5 islands worth visiting during the off-season
These summer-season islands are delightfully laid back in fall, winter and spring.
Summer-season islands are typically overrun with tourists for three or four months a year — as anyone who's strolled around Nantucket in July can attest — but they can be delightfully laid back in fall, winter and spring. Here are five islands that welcome visitors in the off-season, so there's no need to wait until Memorial Day to enjoy them.
Vancouver Island – Canada
There's so much natural beauty — soaring pine forests, rocky coastlines, picturesque bays — on this rugged island located to the west of Vancouver, British Columbia, that it's season-less. While summer draws active travelers looking to hike, surf, fly fish and whale watch, winter also lures romantics seeking to snuggle, sip wine by a roaring fireplace and gaze out at dramatic waves rolling in from the Pacific (some 15-20 feet in height). Yes, storm watching is a thing, and it peaks from December to February. And it's hard to beat the view from the Wickaninnish Inn in Tofino. Vancouver Island is also home to the charming capital city of Victoria, and a world-class dining scene (fresh oysters, local salmon and BC wine) that makes it perfect for a Canadian version of hygge, the popular Danish notion of cozy camaraderie.
Nantucket's Brant Point Lighthouse decorated for the holidays \Courtesty Nantucket Island Resorts
Looking to step back in time on a pre-Christmas getaway that's fun, festive and full of charm? This Massachusetts island may be more famous for its sand dunes and July 4th clambakes, but come December the streets of its historic downtown are lined with hundreds of decorated fir trees, setting the scene for the Nantucket Christmas Stroll, a four-decade-long tradition that resembles a jolly block party of holiday cheer. Shop, sip hot chocolate and mulled cider, join local carolers and welcome Santa and Mrs. Claus who arrive via Coast Guard cutter. Even after the Stroll weekend is over, you can peruse local shops and galleries (most stay open through Christmas), take a beach walk and visit Cisco Brewers to sip a Winter Shredder. Two top properties remain open for most of the winter: The Nantucket Hotel and The Jared Coffin House.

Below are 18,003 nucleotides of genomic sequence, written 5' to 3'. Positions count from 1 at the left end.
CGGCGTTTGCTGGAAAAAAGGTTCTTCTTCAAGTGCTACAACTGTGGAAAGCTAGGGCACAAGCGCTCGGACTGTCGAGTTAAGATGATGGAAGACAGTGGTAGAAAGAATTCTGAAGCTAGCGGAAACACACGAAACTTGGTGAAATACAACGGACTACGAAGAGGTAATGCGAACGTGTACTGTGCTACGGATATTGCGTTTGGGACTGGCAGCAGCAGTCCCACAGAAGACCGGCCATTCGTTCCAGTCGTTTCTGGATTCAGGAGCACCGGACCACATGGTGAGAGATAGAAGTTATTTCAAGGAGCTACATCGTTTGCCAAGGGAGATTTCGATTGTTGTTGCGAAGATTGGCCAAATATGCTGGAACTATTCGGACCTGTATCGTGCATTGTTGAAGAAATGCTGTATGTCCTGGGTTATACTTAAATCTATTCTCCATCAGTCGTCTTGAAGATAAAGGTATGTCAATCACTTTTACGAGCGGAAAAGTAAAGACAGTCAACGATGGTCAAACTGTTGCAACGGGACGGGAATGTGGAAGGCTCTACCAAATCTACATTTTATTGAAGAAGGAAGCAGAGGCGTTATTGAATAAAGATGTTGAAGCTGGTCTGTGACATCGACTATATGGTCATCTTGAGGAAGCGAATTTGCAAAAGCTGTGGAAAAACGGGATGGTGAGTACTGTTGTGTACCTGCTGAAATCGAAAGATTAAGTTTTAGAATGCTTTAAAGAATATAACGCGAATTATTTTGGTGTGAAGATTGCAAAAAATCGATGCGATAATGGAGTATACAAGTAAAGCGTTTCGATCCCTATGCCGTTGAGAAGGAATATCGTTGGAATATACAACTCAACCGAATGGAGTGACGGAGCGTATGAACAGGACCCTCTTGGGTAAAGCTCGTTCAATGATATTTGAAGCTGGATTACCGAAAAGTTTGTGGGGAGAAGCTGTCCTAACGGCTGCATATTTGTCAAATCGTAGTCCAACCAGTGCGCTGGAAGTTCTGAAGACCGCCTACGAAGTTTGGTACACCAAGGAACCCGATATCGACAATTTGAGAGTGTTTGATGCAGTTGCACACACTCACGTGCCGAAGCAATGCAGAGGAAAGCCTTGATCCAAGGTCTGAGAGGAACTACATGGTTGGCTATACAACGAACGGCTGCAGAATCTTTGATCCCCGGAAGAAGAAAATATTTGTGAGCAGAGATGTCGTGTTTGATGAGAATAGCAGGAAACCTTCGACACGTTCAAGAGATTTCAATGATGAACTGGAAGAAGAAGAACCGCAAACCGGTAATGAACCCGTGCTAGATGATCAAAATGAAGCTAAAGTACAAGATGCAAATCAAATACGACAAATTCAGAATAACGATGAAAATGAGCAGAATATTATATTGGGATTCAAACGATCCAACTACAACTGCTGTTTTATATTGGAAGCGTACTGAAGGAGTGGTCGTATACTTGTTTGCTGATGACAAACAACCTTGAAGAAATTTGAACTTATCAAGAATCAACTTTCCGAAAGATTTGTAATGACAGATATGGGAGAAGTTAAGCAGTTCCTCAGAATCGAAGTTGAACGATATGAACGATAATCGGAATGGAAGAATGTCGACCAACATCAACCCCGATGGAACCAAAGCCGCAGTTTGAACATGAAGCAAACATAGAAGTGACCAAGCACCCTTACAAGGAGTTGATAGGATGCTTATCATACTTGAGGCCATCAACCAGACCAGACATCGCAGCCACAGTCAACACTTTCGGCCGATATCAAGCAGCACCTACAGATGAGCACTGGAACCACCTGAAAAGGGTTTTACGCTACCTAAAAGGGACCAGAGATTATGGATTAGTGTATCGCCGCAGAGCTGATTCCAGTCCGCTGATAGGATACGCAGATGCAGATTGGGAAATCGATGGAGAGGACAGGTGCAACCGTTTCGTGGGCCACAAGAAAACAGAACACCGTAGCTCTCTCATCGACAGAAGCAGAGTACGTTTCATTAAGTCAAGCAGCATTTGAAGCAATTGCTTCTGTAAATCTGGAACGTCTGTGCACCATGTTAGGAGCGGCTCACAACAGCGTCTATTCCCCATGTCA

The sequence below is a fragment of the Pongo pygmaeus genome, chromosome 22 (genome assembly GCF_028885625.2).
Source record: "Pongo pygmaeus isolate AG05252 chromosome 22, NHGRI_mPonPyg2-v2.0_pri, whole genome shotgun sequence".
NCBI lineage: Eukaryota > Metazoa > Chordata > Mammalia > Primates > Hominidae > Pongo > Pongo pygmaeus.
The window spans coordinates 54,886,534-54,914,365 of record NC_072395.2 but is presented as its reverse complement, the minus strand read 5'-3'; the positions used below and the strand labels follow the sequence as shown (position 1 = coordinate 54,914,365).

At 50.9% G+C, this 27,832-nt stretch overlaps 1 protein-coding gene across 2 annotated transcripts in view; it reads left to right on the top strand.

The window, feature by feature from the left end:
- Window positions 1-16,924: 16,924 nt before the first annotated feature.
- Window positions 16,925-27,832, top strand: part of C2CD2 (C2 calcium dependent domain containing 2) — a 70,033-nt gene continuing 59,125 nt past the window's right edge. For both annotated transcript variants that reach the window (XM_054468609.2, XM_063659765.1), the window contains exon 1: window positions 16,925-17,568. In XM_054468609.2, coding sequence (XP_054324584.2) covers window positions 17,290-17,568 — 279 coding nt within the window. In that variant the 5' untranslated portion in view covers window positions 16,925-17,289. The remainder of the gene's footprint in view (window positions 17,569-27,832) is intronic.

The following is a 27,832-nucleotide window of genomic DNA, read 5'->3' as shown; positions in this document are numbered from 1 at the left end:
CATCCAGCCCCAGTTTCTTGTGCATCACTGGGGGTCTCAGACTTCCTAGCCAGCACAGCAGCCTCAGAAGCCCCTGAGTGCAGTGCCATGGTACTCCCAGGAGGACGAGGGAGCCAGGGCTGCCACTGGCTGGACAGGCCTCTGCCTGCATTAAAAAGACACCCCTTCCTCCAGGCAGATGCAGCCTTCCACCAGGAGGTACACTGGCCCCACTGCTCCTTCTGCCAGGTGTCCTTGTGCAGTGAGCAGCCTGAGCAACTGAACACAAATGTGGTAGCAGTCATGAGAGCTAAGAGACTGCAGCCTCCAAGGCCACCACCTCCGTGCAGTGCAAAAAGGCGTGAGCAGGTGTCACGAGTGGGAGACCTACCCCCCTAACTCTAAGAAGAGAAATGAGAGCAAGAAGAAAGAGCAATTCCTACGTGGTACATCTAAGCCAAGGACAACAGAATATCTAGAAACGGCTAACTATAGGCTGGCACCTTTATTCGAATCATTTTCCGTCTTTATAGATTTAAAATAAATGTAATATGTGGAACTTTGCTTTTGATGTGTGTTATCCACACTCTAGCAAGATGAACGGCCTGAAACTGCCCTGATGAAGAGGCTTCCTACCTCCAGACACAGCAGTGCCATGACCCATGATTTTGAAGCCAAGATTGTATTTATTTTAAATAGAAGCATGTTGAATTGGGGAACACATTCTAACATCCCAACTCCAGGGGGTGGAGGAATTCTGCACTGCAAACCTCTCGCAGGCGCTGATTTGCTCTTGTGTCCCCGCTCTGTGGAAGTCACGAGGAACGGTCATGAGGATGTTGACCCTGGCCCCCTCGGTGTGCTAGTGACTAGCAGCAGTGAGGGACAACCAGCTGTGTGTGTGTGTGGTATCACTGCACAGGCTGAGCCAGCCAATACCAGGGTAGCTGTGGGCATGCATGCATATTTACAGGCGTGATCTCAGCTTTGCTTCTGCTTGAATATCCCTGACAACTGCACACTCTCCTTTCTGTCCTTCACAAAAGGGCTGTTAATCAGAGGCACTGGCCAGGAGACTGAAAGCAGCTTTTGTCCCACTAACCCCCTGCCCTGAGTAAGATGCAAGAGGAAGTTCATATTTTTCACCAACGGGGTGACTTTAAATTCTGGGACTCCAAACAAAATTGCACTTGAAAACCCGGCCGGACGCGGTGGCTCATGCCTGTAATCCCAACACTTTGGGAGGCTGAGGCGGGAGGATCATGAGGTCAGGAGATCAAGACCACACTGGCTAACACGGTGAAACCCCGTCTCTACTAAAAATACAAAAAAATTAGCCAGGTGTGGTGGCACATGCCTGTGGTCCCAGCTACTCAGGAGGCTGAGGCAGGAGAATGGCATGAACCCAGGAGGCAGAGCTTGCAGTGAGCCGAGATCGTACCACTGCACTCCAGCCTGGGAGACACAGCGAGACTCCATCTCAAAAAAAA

A harbor in Hamilton, Bermuda \Shutterstock
This 21-square-mile island is located 570 miles off the coast of North Carolina in the Atlantic, so it's high season is generally during the summer months. But if golf's your game, six world-famous courses and mild winter temperatures (60 to 70 degrees) make Bermuda perfect for an off-season getaway. Even non-golfers can enjoy the island's scenic beauty — pink-sand beaches, picturesque coves and charming cottage-style architecture — and relax during a spa treatment, traditional afternoon tea or a tasting of Gosling's famous dark rum. History buffs can explore the island's maritime legends, shoppers can buy Bermuda-style decor or beachwear and foodies can enjoy the island's seafood specialties (it's spiny lobster season from September to March). Plus, there's a resort to suit any style — including the Hamilton Princess for traditionalists, Rosewood Tucker's Point for luxury-seekers and The Reefs for cliffside romance — all are open year-round.
A mansion along the Cliff Walk in Newport, Rhode IslandShutterstock
Aquidneck Island, Rhode Island
Never heard of it? This 44-square-mile island in Rhode Island's Narragansett Bay is home to the state's most famous city: Newport. And the off-season here has plenty to offer, beginning with the annual Christmas at the Newport Mansions extravaganza. From Nov. 18, 2017, to Jan. 1, 2018, three of the destination's most famous historic mansions — The Breakers, The Elms and Marble House — will be decorated to the hilt with Christmas gilt. Newport also has a Holiday Stroll (the first two weekends of December) featuring shopping, live entertainment, hot cider and warm-you-up New England clam chowder. Newport puts on the glitz into the New Year with the annual Winter Festival (Feb. 16-25, 2018) featuring daily events that include ice sculpting, warm drink contests and the Illuminated Garden in Ballard Park. The perfect spot to warm up: a lavish suite at The Chanler at Cliff Walk, where the cozy bar beckons you to sip a hot toddy beside the antique fireplace.
A winery on Long Island's North Fork \Shutterstock
Long Island, New York